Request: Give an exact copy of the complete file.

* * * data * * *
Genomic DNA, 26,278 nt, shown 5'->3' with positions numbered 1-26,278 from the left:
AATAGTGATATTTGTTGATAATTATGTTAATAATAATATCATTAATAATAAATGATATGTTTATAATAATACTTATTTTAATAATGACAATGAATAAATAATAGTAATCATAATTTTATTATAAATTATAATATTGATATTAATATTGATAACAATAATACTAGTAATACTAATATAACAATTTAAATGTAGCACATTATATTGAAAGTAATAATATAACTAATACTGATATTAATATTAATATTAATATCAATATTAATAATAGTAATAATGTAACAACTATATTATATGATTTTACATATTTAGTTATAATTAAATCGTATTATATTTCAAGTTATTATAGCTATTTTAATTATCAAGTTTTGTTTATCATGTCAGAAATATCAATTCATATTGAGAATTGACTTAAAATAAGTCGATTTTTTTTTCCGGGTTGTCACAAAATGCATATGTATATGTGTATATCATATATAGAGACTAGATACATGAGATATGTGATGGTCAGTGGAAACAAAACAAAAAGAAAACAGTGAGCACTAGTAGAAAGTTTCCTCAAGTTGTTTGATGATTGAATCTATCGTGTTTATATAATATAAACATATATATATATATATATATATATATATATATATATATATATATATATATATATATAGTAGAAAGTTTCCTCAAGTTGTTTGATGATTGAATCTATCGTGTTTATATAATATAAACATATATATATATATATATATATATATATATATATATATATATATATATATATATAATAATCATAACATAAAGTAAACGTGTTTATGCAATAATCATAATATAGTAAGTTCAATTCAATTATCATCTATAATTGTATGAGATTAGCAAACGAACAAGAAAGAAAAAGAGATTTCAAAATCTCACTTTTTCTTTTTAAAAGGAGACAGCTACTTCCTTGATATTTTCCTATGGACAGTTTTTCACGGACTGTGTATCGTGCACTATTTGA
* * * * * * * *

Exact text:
Genomic DNA, 26,278 nt, shown 5'->3' with positions numbered 1-26,278 from the left:
AATAGTGATATTTGTTGATAATTATGTTAATAATAATATCATTAATAATAAATGATATGTTTATAATAATACTTATTTTAATAATGACAATGAATAAATAATAGTAATCATAATTTTATTATAAATTATAATATTGATATTAATATTGATAACAATAATACTAGTAATACTAATATAACAATTTAAATGTAGCACATTATATTGAAAGTAATAATATAACTAATACTGATATTAATATTAATATTAATATCAATATTAATAATAGTAATAATGTAACAACTATATTATATGATTTTACATATTTAGTTATAATTAAATCGTATTATATTTCAAGTTATTATAGCTATTTTAATTATCAAGTTTTGTTTATCATGTCAGAAATATCAATTCATATTGAGAATTGACTTAAAATAAGTCGATTTTTTTTTCCGGGTTGTCACAAAATGCATATGTATATGTGTATATCATATATAGAGACTAGATACATGAGATATGTGATGGTCAGTGGAAACAAAACAAAAAGAAAACAGTGAGCACTAGTAGAAAGTTTCCTCAAGTTGTTTGATGATTGAATCTATCGTGTTTATATAATATAAACATATATATATATATATATATATATATATATATATATATATATATATATATATATATAGTAGAAAGTTTCCTCAAGTTGTTTGATGATTGAATCTATCGTGTTTATATAATATAAACATATATATATATATATATATATATATATATATATATATATATATATATATATATAATAATCATAACATAAAGTAAACGTGTTTATGCAATAATCATAATATAGTAAGTTCAATTCAATTATCATCTATAATTGTATGAGATTAGCAAACGAACAAGAAAGAAAAAGAGATTTCAAAATCTCACTTTTTCTTTTTAAAAGGAGACAGCTACTTCCTTGATATTTTCCTATGGACAGTTTTTCACGGACTGTGTATCGTGCACTATTTGA